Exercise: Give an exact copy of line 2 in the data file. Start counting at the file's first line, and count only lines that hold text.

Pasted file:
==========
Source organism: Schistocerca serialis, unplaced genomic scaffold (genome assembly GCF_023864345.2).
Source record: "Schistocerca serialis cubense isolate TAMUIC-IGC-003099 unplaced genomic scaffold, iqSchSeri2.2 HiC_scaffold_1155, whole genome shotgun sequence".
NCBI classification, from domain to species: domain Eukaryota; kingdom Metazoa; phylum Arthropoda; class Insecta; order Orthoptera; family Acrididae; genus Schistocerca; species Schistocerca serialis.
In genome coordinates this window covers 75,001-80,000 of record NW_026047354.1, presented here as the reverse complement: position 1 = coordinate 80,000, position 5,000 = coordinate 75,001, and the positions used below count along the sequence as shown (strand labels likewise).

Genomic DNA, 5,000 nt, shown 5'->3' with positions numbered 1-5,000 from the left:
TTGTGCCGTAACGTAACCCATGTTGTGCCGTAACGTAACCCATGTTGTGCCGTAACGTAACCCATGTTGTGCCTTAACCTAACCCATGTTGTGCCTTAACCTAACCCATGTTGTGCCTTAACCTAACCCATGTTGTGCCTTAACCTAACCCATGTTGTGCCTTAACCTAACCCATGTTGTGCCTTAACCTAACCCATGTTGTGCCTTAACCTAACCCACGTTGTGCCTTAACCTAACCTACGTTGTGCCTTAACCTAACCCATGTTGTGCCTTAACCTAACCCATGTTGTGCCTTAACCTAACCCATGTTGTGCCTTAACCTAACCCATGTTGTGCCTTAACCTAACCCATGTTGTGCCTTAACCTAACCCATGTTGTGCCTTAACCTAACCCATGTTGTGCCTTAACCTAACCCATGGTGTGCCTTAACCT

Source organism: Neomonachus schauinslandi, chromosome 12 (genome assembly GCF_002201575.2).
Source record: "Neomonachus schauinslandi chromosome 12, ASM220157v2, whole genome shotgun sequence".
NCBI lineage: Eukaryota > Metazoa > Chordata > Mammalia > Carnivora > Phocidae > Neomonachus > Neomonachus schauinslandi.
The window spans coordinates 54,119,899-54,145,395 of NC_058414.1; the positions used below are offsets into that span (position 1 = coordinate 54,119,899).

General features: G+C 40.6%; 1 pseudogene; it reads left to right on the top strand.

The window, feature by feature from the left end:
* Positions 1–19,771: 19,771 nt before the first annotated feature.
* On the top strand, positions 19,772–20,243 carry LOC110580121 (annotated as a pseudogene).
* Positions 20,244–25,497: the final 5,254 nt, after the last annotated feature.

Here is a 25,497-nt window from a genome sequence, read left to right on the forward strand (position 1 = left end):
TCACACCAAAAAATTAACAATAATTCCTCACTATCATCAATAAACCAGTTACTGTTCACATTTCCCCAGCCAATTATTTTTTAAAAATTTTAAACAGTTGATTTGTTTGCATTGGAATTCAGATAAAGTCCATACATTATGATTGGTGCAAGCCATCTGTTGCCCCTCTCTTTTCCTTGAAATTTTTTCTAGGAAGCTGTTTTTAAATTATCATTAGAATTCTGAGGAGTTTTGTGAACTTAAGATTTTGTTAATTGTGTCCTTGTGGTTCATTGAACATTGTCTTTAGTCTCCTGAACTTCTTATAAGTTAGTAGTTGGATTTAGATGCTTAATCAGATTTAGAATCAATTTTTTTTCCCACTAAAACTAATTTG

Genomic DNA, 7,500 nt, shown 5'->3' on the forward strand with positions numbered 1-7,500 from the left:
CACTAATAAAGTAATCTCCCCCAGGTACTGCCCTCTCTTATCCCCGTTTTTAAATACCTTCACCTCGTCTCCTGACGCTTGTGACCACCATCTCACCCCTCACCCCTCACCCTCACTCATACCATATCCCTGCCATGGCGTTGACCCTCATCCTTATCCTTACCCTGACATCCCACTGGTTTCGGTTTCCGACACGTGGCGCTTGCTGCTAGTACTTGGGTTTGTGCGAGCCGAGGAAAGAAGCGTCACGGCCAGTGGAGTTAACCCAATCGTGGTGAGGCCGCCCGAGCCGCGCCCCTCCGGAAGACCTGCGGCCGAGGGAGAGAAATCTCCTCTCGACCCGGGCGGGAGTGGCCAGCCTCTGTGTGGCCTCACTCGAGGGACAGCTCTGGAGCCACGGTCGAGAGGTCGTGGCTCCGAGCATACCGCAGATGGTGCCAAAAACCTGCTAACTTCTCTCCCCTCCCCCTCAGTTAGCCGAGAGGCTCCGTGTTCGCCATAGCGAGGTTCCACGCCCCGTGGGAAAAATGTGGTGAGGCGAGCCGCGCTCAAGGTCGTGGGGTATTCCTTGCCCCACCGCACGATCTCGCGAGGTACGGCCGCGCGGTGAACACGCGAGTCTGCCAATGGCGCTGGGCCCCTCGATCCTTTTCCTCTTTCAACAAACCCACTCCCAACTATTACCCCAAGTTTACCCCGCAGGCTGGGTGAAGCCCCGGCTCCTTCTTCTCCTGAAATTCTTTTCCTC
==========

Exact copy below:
Source record: "Schistocerca serialis cubense isolate TAMUIC-IGC-003099 unplaced genomic scaffold, iqSchSeri2.2 HiC_scaffold_1155, whole genome shotgun sequence".